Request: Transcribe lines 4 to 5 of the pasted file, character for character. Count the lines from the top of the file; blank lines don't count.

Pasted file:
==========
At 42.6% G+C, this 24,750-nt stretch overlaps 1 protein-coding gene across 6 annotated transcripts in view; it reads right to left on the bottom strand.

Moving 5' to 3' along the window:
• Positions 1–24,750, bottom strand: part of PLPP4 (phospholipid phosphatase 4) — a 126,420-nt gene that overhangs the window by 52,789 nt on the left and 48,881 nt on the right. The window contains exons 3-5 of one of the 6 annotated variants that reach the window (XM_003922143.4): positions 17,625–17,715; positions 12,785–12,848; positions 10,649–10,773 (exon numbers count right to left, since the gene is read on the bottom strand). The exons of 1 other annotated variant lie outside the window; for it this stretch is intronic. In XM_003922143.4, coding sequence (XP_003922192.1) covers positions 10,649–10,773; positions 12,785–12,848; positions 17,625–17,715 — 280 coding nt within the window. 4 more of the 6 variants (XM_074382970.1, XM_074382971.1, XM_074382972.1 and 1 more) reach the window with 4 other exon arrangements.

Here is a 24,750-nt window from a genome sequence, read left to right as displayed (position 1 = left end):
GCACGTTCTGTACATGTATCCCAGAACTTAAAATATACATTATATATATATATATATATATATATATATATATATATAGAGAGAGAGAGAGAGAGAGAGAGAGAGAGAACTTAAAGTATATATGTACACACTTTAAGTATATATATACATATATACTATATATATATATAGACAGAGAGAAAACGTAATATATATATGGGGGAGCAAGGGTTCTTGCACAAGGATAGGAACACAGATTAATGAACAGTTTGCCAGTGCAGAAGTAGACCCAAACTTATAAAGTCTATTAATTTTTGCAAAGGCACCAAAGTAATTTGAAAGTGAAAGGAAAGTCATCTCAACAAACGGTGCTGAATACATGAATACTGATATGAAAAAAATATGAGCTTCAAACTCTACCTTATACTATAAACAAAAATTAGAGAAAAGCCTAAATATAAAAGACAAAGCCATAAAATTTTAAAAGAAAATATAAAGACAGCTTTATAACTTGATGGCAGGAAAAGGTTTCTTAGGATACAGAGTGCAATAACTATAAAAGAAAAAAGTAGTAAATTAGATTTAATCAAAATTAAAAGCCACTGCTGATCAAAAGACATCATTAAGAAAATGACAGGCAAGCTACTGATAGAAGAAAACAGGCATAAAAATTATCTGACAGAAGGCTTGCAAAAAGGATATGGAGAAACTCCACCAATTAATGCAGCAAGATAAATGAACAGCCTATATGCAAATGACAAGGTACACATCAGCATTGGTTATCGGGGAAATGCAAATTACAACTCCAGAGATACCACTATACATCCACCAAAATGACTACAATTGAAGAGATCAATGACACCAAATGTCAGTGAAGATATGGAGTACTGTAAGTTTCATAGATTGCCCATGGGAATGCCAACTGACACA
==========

Here is a 24,750-nt window from a genome sequence, read left to right as displayed (position 1 = left end):
GCACGTTCTGTACATGTATCCCAGAACTTAAAATATACATTATATATATATATATATATATATATATATATATATATAGAGAGAGAGAGAGAGAGAGAGAGAGAGAGAACTTAAAGTATATATGTACACACTTTAAGTATATATATACATATATACTATATATATATATAGACAGAGAGAAAACGTAATATATATATGGGGGAGCAAGGGTTCTTGCACAAGGATAGGAACACAGATTAATGAACAGTTTGCCAGTGCAGAAGTAGACCCAAACTTATAAAGTCTATTAATTTTTGCAAAGGCACCAAAGTAATTTGAAAGTGAAAGGAAAGTCATCTCAACAAACGGTGCTGAATACATGAATACTGATATGAAAAAAATATGAGCTTCAAACTCTACCTTATACTATAAACAAAAATTAGAGAAAAGCCTAAATATAAAAGACAAAGCCATAAAATTTTAAAAGAAAATATAAAGACAGCTTTATAACTTGATGGCAGGAAAAGGTTTCTTAGGATACAGAGTGCAATAACTATAAAAGAAAAAAGTAGTAAATTAGATTTAATCAAAATTAAAAGCCACTGCTGATCAAAAGACATCATTAAGAAAATGACAGGCAAGCTACTGATAGAAGAAAACAGGCATAAAAATTATCTGACAGAAGGCTTGCAAAAAGGATATGGAGAAACTCCACCAATTAATGCAGCAAGATAAATGAACAGCCTATATGCAAATGACAAGGTACACATCAGCATTGGTTATCGGGGAAATGCAAATTACAACTCCAGAGATACCACTATACATCCACCAAAATGACTACAATTGAAGAGATCAATGACACCAAATGTCAGTGAAGATATGGAGTACTGTAAGTTTCATAGATTGCCCATGGGAATGCCAACTGACACA